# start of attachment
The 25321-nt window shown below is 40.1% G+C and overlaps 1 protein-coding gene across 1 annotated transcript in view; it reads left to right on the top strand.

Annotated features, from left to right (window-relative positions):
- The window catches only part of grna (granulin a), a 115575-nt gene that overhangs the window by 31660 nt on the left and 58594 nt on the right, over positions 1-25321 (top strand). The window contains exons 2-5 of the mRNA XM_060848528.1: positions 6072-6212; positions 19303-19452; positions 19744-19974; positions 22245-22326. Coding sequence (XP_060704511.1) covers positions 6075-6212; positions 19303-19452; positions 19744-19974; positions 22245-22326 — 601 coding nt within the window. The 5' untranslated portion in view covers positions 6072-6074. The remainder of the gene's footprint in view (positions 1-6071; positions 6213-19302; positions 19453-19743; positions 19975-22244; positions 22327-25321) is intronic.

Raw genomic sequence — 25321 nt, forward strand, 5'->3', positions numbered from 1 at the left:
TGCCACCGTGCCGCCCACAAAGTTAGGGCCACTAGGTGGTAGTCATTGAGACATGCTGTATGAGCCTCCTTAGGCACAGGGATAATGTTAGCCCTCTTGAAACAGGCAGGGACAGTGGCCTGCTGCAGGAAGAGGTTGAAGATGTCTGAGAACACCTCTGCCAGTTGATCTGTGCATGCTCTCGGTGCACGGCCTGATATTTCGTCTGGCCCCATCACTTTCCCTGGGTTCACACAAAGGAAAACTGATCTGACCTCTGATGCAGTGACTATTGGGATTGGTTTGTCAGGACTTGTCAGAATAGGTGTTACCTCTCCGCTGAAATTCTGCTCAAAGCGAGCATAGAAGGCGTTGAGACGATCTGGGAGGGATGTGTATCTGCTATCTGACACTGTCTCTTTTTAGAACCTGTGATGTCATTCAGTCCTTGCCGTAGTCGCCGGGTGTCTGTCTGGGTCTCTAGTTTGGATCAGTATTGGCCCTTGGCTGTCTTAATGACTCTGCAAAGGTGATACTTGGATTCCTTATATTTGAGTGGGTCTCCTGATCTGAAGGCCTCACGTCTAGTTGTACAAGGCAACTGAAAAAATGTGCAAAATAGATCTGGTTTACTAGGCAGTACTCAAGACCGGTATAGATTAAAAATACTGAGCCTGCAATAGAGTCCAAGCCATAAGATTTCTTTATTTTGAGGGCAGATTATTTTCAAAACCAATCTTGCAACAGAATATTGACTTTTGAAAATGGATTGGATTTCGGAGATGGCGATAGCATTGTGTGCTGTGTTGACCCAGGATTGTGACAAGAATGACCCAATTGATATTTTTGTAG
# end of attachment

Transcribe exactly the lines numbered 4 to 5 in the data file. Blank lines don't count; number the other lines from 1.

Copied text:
Raw genomic sequence — 25321 nt, forward strand, 5'->3', positions numbered from 1 at the left:
TGCCACCGTGCCGCCCACAAAGTTAGGGCCACTAGGTGGTAGTCATTGAGACATGCTGTATGAGCCTCCTTAGGCACAGGGATAATGTTAGCCCTCTTGAAACAGGCAGGGACAGTGGCCTGCTGCAGGAAGAGGTTGAAGATGTCTGAGAACACCTCTGCCAGTTGATCTGTGCATGCTCTCGGTGCACGGCCTGATATTTCGTCTGGCCCCATCACTTTCCCTGGGTTCACACAAAGGAAAACTGATCTGACCTCTGATGCAGTGACTATTGGGATTGGTTTGTCAGGACTTGTCAGAATAGGTGTTACCTCTCCGCTGAAATTCTGCTCAAAGCGAGCATAGAAGGCGTTGAGACGATCTGGGAGGGATGTGTATCTGCTATCTGACACTGTCTCTTTTTAGAACCTGTGATGTCATTCAGTCCTTGCCGTAGTCGCCGGGTGTCTGTCTGGGTCTCTAGTTTGGATCAGTATTGGCCCTTGGCTGTCTTAATGACTCTGCAAAGGTGATACTTGGATTCCTTATATTTGAGTGGGTCTCCTGATCTGAAGGCCTCACGTCTAGTTGTACAAGGCAACTGAAAAAATGTGCAAAATAGATCTGGTTTACTAGGCAGTACTCAAGACCGGTATAGATTAAAAATACTGAGCCTGCAATAGAGTCCAAGCCATAAGATTTCTTTATTTTGAGGGCAGATTATTTTCAAAACCAATCTTGCAACAGAATATTGACTTTTGAAAATGGATTGGATTTCGGAGATGGCGATAGCATTGTGTGCTGTGTTGACCCAGGATTGTGACAAGAATGACCCAATTGATATTTTTGTAG